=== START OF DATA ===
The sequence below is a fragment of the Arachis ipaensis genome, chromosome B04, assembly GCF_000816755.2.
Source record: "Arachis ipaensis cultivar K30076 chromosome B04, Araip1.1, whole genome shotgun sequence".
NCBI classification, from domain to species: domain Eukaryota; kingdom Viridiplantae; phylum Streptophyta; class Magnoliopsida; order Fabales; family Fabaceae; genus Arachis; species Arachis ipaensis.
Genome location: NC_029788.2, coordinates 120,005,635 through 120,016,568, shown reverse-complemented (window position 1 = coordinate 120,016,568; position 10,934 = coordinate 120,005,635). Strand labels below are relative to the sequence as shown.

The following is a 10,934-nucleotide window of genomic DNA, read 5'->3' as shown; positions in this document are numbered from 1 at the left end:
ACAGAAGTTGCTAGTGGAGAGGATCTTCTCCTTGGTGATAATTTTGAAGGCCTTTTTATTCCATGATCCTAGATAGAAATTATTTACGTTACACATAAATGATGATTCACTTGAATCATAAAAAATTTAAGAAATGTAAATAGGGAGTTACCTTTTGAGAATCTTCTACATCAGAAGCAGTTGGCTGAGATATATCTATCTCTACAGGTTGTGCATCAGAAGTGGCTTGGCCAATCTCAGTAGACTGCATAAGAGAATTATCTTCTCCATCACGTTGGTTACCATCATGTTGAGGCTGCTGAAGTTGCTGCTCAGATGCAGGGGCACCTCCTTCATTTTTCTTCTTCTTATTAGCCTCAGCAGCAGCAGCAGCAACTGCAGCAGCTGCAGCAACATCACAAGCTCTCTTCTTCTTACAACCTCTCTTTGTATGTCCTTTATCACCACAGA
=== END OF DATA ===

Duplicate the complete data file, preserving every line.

The sequence below is a fragment of the Arachis ipaensis genome, chromosome B04, assembly GCF_000816755.2.
Source record: "Arachis ipaensis cultivar K30076 chromosome B04, Araip1.1, whole genome shotgun sequence".
NCBI classification, from domain to species: domain Eukaryota; kingdom Viridiplantae; phylum Streptophyta; class Magnoliopsida; order Fabales; family Fabaceae; genus Arachis; species Arachis ipaensis.
Genome location: NC_029788.2, coordinates 120,005,635 through 120,016,568, shown reverse-complemented (window position 1 = coordinate 120,016,568; position 10,934 = coordinate 120,005,635). Strand labels below are relative to the sequence as shown.

The following is a 10,934-nucleotide window of genomic DNA, read 5'->3' as shown; positions in this document are numbered from 1 at the left end:
ACAGAAGTTGCTAGTGGAGAGGATCTTCTCCTTGGTGATAATTTTGAAGGCCTTTTTATTCCATGATCCTAGATAGAAATTATTTACGTTACACATAAATGATGATTCACTTGAATCATAAAAAATTTAAGAAATGTAAATAGGGAGTTACCTTTTGAGAATCTTCTACATCAGAAGCAGTTGGCTGAGATATATCTATCTCTACAGGTTGTGCATCAGAAGTGGCTTGGCCAATCTCAGTAGACTGCATAAGAGAATTATCTTCTCCATCACGTTGGTTACCATCATGTTGAGGCTGCTGAAGTTGCTGCTCAGATGCAGGGGCACCTCCTTCATTTTTCTTCTTCTTATTAGCCTCAGCAGCAGCAGCAGCAACTGCAGCAGCTGCAGCAACATCACAAGCTCTCTTCTTCTTACAACCTCTCTTTGTATGTCCTTTATCACCACAGA